Using the Bridges Transition Model to manage business change


All too often, people and organisations that are confronted with change find themselves struggling but don’t know why. They’ve applied every practical solution, quantitative method and technical approach to managing change, and they’re at a loss as to why it’s not working. 

And then they learn about the Bridges Transition Model and realise that change and transition are very different things. 

They finally come to grips with the fact that the human element, the wonderfully unpredictable element of business and life, is the difference between success and failure. 

Between transformational growth – and painful decline.

As Bridges says: 'It isn’t the changes that will do you in, it’s the transitions.'

He argues that they aren’t the same thing. 

Change is situational: the move to a new site, a new CEO replaces the founder, the reorganisation of roles on the team, a new technology. 

Transition, on the other hand, is psychological: it is a three-phase process that people go through as they internalise and come to terms with the details of the new situation that change brings about.

Bridges’ three phases of transition

Bridges’ three phases of transition are Endings, the Neutral Zone and New Beginnings.  At first glance, it may sound counterintuitive to start with the end in mind, but when you think about it, it actually makes a lot of sense. 

Transition Phase 1: Endings 

Letting go of the old ways and the old identity people had. This first phase of transition is an ending and a time when you need to help people deal with their losses.

Transition Phase 2: Neutral zone 

Going through an in-between time when the old is gone but the new isn’t fully operational. 

Bridges calls this time the ‘neutral zone’: it’s when the critical psychological realignments take place.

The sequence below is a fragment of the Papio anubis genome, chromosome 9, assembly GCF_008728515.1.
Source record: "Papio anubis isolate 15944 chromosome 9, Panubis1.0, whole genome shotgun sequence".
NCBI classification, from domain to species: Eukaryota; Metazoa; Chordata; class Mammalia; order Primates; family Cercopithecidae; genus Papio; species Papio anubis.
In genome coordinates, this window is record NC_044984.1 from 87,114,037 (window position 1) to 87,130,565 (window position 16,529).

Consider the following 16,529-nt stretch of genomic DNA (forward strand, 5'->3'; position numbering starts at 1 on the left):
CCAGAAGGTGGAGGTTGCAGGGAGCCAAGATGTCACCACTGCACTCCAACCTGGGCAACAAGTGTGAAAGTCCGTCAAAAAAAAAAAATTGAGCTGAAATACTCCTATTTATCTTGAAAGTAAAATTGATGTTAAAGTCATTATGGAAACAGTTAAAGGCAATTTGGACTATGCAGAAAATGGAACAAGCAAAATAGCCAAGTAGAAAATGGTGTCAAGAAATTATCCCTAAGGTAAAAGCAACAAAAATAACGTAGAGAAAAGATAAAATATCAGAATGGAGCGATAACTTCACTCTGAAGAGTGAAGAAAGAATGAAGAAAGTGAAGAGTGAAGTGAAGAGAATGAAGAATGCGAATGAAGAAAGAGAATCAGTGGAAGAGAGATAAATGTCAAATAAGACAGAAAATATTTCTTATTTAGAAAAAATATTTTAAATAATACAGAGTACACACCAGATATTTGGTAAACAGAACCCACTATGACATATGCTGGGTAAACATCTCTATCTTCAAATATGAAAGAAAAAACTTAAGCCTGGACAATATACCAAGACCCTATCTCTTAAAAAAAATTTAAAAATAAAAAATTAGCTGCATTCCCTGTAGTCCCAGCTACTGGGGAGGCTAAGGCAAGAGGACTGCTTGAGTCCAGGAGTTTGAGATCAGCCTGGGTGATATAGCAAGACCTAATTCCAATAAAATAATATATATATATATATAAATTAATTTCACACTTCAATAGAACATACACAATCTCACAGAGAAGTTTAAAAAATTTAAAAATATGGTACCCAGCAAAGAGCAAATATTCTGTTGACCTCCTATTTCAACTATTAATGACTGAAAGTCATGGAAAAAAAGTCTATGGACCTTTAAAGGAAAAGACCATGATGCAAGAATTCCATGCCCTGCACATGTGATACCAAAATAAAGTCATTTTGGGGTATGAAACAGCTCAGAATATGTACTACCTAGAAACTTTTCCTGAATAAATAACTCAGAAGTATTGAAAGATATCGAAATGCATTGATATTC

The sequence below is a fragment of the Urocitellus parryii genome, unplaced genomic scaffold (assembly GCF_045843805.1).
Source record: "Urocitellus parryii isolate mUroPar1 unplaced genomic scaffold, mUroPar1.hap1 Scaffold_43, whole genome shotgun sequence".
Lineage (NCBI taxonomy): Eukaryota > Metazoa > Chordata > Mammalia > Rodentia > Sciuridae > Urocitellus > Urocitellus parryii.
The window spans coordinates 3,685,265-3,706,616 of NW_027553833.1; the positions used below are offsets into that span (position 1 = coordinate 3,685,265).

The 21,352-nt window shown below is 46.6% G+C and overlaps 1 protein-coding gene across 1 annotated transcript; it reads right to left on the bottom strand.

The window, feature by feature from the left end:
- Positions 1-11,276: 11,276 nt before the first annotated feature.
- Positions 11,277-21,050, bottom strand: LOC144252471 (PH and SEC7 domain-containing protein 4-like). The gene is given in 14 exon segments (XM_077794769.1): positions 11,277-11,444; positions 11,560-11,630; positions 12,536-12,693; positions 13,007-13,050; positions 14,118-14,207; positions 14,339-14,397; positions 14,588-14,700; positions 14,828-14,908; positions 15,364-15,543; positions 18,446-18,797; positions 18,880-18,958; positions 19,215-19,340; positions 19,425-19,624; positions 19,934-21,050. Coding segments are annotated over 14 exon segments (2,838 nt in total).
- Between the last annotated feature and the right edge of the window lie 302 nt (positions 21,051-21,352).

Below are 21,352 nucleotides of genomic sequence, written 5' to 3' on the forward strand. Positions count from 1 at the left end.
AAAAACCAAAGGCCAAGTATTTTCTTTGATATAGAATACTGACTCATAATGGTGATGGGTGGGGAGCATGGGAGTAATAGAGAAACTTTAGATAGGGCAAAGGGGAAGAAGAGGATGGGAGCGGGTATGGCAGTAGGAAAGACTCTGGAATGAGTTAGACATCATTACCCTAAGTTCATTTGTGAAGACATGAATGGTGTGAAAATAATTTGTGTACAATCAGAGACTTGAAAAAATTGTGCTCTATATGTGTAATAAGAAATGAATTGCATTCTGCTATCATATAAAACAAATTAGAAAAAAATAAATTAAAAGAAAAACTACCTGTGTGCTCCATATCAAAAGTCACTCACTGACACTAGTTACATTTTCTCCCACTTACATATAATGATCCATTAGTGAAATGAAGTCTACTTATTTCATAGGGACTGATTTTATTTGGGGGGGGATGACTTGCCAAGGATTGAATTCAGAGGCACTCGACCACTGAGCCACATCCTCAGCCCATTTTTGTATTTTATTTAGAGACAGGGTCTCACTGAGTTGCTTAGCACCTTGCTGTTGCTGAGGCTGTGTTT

Transition Phase 3: New beginnings 

Coming out of the transition and making a new beginning. This is when people develop the new identity, experience the new energy, and discover the new sense of purpose that makes the change begin to work.

Because transition is a process by which people unplug from an old world and plug into a new world, we can say that transition begins with an ending and finishes with a beginning.

Assessing your transition readiness

At As it is, our approach to change is based very much on Bill Bridges’ work on transition. 

Whenever we start a new project, we do an evaluation of how ready the organisation is for the transition it faces. 

There are 15 core questions that we ask explicitly, or look for answers to, as we talk with people, read the survey data they have gathered, and review the communications that have been sent out by leaders.

These 15 questions, asked either directly or used as an unspoken framework for conversations, will give you a good idea of whether your organisation will move through transition with or without undue difficulty.

Ready to get started? Get in touch to arrange an As it is readiness assessment and start your business transformation project the right way.